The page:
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Table 9.19. Manifestations of hepatic artery thrombosis

1. Elevation of the transaminases and bilirubin

2. Fulminant hepatic failure

3. Sepsis with hepatic abscesses or gangrene of the liver

4. Biliary anastomotic disruption

5. Biliary tract strictures with ischemic compromise of the bile duct. These early leaks are best treated by reoperation and revision to a Roux-en-Y choledochojejunostomy. Localized leaks may be treated with endoscopic retrograde cholangiography (ERCP) and sphincterotomy with stenting of the bile duct leak.

Biliary leaks from the raw surface of split livers can be treated conservatively, especially if the leak is contained and adequately drained. If the leak continues, ERCP with sphincterotomy may be necessary. Delayed complications include stenoses of the bile duct anastomosis and intrahepatic biliary strictures which may or may not be related to hepatic artery thrombosis. These are typically managed by skilled ERCP intervention with dilatation and stenting. Where these fail, biliary reconstruction with a Roux-en-Y choledochojejunostomy may be necessary. Finally, dysfunctional motility of the bile duct and of the Sphincter of Oddi may result in functional obstruction in the absence of mechanical obstruction.25 These types of problems manifest later on in the postoperative period. Also, biliary casts and stones can form, especially in the presence of longstanding T-tubes and may result in biliary obstruction requiring ERCP intervention.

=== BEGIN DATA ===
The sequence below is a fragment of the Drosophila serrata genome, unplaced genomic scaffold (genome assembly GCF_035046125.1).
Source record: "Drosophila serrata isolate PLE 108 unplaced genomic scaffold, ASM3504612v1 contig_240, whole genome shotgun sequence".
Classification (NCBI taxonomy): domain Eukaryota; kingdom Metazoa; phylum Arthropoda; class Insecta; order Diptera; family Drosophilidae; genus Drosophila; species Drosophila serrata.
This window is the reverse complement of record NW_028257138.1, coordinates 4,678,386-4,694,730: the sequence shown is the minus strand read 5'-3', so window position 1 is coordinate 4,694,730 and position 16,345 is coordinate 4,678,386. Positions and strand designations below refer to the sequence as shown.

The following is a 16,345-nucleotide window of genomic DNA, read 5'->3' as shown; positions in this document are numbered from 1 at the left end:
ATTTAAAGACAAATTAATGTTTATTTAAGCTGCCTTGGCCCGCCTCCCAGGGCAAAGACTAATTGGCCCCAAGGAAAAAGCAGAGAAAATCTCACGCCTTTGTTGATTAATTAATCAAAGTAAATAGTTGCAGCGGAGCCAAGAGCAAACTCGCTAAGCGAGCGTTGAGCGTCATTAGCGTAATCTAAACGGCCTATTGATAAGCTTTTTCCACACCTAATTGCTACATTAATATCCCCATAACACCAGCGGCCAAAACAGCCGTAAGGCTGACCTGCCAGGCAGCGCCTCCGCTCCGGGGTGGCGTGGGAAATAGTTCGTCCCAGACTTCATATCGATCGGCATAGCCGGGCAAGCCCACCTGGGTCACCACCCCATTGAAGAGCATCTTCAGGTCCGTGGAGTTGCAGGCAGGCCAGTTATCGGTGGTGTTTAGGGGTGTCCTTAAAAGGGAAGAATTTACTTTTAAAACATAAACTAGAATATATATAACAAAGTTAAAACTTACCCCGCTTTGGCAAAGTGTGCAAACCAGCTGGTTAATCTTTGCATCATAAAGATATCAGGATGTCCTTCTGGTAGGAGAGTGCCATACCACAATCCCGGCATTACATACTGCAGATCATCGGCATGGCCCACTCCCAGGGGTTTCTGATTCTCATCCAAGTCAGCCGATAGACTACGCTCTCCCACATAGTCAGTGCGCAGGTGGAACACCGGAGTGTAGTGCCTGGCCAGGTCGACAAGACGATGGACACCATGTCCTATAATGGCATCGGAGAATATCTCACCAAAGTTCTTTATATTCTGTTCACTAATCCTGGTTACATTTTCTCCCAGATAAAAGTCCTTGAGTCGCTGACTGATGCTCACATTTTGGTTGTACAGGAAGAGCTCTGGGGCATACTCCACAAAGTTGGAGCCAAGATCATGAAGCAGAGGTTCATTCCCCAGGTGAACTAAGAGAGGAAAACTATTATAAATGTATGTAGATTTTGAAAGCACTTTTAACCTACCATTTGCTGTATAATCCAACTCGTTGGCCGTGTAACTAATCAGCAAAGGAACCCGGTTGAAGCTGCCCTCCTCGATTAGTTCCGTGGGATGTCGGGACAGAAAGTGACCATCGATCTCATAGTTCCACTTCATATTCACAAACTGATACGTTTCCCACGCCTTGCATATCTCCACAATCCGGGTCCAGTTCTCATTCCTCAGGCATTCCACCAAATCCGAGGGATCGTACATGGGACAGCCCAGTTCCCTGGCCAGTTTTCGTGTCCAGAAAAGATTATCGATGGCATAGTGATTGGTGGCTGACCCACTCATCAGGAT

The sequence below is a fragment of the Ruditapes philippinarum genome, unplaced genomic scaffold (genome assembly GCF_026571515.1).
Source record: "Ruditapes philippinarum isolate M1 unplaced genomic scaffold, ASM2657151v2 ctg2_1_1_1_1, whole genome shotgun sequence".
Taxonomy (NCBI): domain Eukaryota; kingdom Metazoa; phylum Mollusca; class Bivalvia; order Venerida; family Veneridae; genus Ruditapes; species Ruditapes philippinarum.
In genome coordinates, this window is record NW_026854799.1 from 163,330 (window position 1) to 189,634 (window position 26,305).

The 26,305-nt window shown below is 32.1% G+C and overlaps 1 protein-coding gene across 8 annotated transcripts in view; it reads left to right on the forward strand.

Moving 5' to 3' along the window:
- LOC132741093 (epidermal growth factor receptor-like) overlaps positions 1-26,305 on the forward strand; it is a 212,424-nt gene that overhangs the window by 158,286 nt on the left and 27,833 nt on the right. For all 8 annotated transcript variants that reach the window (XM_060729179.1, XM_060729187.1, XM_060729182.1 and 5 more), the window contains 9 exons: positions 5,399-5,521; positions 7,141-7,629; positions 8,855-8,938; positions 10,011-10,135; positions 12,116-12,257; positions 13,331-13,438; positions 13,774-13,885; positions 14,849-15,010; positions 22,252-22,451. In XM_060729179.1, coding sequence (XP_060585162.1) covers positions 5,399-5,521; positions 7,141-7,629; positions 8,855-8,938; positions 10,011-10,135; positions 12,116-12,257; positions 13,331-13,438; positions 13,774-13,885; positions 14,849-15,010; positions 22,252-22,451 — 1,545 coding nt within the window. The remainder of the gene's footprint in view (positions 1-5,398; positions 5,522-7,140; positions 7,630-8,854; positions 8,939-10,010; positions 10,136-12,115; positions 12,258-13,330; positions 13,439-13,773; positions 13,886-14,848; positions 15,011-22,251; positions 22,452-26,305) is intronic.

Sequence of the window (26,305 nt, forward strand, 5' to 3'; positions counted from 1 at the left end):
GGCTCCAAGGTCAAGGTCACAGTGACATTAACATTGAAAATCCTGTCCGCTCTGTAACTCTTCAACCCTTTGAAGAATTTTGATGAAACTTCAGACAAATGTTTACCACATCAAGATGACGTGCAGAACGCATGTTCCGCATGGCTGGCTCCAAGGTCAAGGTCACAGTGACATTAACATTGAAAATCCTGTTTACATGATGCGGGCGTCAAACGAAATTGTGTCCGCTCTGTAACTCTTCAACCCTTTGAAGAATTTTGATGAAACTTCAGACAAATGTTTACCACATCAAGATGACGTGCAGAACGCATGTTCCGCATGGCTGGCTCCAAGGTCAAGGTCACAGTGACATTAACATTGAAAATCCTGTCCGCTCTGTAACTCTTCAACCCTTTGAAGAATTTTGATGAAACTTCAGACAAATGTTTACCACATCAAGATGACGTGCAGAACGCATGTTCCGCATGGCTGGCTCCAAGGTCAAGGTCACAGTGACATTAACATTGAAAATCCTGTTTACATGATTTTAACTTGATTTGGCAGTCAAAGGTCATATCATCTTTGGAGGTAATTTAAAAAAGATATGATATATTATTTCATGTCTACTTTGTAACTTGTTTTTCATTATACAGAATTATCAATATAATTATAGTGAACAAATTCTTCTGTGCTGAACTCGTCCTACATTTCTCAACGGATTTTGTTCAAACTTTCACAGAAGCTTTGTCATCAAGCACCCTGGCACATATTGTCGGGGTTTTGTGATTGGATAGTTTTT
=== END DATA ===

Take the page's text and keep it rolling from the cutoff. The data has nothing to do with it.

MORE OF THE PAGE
The use of either endoscopic or percutaneous (transhepatic) techniques in the management of biliary complications is dictated by the availability of skilled interventional endoscopists and radiologists at the particular institution. In our opinion, endoscopic (ERCP) intervention is preferred and percutaneous transhepatic procedures are used, when for technical reasons, endoscopic access to the involved biliary tract is not possible.

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